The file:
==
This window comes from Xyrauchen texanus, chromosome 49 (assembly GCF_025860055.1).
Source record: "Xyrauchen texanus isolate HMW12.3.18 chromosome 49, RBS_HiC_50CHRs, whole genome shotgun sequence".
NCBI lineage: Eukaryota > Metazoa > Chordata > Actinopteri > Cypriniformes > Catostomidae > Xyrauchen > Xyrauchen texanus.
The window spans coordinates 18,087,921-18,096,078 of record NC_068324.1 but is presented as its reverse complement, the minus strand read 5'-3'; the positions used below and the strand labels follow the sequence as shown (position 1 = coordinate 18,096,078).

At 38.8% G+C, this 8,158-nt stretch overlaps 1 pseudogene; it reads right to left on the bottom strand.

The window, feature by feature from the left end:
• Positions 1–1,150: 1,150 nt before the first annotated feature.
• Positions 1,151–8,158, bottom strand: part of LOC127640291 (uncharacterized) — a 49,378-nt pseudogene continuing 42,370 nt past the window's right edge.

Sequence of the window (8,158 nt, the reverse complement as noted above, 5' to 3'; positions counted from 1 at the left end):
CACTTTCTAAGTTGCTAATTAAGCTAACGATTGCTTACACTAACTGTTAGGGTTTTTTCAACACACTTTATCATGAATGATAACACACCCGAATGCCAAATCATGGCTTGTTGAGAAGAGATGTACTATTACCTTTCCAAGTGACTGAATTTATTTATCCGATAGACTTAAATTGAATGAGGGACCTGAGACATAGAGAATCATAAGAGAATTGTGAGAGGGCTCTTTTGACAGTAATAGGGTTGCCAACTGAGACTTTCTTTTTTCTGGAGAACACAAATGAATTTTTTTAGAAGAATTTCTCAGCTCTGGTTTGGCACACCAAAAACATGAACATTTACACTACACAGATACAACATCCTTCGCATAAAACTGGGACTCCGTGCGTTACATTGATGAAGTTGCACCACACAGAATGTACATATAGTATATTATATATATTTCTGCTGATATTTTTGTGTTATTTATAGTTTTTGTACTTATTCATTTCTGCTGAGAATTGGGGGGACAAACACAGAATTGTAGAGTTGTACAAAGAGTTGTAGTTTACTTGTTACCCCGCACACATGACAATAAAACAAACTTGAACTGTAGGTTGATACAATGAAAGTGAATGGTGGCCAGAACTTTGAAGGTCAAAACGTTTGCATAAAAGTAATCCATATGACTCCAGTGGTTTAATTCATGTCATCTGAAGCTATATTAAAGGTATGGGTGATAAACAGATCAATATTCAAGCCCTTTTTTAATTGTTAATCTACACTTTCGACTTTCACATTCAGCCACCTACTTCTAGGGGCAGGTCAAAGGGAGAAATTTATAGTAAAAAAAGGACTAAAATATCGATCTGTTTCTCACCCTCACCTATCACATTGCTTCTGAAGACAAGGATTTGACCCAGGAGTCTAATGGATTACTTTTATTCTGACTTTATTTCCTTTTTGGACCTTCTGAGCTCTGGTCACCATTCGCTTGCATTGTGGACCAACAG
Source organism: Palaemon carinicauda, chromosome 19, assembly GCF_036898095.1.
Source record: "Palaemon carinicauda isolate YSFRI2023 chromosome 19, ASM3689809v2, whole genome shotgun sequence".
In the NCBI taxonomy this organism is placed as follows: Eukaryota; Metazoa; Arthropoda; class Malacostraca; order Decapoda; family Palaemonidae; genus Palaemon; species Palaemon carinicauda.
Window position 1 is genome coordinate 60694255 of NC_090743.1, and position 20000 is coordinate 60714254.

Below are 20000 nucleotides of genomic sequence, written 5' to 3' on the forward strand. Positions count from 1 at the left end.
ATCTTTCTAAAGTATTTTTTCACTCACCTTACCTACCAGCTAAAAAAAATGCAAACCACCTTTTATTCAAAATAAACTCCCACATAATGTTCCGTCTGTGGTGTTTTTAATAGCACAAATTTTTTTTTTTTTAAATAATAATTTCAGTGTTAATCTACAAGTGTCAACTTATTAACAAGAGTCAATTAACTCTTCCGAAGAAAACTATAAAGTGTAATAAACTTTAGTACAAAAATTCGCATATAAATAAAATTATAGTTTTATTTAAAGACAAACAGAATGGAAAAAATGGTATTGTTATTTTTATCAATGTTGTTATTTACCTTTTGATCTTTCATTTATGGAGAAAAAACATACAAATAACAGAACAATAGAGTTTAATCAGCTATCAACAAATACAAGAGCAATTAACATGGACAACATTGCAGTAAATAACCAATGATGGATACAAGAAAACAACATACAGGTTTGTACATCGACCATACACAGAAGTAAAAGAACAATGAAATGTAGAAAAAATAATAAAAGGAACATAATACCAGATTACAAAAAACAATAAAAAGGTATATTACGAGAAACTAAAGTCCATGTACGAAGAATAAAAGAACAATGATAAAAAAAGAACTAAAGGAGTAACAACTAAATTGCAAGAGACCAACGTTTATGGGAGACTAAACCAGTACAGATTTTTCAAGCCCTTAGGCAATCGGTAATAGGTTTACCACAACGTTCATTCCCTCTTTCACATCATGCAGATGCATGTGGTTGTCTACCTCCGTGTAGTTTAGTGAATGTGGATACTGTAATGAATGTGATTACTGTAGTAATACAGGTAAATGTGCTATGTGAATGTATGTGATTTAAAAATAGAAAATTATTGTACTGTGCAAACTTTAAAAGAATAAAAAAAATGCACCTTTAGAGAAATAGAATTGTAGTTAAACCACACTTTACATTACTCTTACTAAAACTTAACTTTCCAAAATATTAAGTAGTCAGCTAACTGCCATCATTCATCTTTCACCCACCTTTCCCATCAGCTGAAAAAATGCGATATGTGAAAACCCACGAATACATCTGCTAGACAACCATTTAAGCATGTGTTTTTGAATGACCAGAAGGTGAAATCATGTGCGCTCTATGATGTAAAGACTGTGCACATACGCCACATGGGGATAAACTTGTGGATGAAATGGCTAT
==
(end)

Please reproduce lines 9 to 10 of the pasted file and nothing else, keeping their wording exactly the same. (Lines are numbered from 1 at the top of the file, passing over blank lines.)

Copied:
Sequence of the window (8,158 nt, the reverse complement as noted above, 5' to 3'; positions counted from 1 at the left end):
CACTTTCTAAGTTGCTAATTAAGCTAACGATTGCTTACACTAACTGTTAGGGTTTTTTCAACACACTTTATCATGAATGATAACACACCCGAATGCCAAATCATGGCTTGTTGAGAAGAGATGTACTATTACCTTTCCAAGTGACTGAATTTATTTATCCGATAGACTTAAATTGAATGAGGGACCTGAGACATAGAGAATCATAAGAGAATTGTGAGAGGGCTCTTTTGACAGTAATAGGGTTGCCAACTGAGACTTTCTTTTTTCTGGAGAACACAAATGAATTTTTTTAGAAGAATTTCTCAGCTCTGGTTTGGCACACCAAAAACATGAACATTTACACTACACAGATACAACATCCTTCGCATAAAACTGGGACTCCGTGCGTTACATTGATGAAGTTGCACCACACAGAATGTACATATAGTATATTATATATATTTCTGCTGATATTTTTGTGTTATTTATAGTTTTTGTACTTATTCATTTCTGCTGAGAATTGGGGGGACAAACACAGAATTGTAGAGTTGTACAAAGAGTTGTAGTTTACTTGTTACCCCGCACACATGACAATAAAACAAACTTGAACTGTAGGTTGATACAATGAAAGTGAATGGTGGCCAGAACTTTGAAGGTCAAAACGTTTGCATAAAAGTAATCCATATGACTCCAGTGGTTTAATTCATGTCATCTGAAGCTATATTAAAGGTATGGGTGATAAACAGATCAATATTCAAGCCCTTTTTTAATTGTTAATCTACACTTTCGACTTTCACATTCAGCCACCTACTTCTAGGGGCAGGTCAAAGGGAGAAATTTATAGTAAAAAAAGGACTAAAATATCGATCTGTTTCTCACCCTCACCTATCACATTGCTTCTGAAGACAAGGATTTGACCCAGGAGTCTAATGGATTACTTTTATTCTGACTTTATTTCCTTTTTGGACCTTCTGAGCTCTGGTCACCATTCGCTTGCATTGTGGACCAACAG